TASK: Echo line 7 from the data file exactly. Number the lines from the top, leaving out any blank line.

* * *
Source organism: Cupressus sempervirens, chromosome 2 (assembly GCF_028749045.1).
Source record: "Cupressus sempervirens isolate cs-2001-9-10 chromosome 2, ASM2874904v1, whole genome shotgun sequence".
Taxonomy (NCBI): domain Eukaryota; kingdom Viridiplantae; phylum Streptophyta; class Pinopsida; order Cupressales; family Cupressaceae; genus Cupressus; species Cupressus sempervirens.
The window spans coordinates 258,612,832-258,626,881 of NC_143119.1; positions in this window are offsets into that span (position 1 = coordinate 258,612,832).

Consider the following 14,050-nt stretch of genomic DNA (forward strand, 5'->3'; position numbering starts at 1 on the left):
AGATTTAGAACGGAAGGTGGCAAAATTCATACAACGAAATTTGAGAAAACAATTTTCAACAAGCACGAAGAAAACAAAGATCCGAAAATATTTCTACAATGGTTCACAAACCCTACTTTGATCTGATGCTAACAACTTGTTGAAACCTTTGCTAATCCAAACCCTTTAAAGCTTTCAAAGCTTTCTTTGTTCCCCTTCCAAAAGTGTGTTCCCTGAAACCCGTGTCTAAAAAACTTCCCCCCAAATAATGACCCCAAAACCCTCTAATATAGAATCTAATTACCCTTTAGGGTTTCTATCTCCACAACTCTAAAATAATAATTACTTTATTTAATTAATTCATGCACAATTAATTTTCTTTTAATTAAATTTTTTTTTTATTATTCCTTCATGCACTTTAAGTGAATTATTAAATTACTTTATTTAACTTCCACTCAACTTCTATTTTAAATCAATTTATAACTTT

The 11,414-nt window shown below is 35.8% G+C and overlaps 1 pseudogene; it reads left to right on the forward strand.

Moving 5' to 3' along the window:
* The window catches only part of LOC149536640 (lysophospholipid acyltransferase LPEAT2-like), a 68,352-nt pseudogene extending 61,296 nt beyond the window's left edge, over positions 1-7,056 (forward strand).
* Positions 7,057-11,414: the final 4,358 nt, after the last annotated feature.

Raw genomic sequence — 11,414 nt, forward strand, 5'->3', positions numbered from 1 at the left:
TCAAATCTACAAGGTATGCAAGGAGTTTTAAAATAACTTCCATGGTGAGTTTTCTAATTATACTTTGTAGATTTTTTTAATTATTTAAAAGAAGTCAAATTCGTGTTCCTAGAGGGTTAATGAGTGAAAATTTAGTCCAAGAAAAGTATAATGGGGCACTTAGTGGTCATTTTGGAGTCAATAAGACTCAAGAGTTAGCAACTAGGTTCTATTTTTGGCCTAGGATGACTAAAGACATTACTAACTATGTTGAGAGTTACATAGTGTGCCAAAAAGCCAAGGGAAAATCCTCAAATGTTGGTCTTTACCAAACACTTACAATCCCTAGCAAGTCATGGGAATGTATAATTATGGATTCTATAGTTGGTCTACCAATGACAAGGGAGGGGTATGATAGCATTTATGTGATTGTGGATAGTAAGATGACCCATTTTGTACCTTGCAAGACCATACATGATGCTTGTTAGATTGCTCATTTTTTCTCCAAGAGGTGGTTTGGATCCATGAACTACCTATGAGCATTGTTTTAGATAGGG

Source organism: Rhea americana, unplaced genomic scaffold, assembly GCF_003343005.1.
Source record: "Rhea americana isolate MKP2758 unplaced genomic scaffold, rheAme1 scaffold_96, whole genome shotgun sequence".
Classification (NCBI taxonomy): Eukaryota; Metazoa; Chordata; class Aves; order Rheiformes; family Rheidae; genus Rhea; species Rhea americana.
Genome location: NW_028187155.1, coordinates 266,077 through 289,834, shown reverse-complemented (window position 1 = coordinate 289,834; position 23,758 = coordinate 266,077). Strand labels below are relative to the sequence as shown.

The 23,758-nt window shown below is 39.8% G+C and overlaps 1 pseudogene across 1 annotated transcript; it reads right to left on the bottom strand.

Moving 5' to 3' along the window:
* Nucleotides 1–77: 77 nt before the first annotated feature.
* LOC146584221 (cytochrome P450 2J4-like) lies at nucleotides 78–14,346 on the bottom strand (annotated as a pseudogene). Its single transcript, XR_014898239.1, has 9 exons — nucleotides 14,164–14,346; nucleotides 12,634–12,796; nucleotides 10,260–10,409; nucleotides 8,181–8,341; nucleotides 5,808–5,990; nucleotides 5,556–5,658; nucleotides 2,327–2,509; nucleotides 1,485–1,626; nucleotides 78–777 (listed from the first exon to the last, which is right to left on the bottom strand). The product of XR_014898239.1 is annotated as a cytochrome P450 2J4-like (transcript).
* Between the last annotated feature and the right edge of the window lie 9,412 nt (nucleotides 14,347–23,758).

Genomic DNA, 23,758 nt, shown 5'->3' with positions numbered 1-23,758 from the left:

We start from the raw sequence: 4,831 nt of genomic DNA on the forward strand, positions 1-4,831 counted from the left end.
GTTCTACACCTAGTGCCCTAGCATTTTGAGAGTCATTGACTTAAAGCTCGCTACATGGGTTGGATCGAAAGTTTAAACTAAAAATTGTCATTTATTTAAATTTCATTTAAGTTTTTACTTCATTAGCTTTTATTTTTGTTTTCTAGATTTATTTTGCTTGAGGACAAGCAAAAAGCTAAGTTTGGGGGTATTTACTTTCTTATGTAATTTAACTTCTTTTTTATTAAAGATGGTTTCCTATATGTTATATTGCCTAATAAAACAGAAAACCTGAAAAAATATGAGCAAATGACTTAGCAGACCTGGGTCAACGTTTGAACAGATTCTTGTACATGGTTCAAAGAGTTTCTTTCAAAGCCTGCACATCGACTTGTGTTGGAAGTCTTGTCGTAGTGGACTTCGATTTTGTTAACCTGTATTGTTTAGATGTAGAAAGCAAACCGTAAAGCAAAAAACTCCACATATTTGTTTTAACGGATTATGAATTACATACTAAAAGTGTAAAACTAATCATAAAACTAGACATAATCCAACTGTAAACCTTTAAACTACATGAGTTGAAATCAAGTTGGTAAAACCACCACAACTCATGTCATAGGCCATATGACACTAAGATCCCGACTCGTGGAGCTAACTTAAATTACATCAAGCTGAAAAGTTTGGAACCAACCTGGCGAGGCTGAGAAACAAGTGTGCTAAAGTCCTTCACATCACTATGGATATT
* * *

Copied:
The 11,414-nt window shown below is 35.8% G+C and overlaps 1 pseudogene; it reads left to right on the forward strand.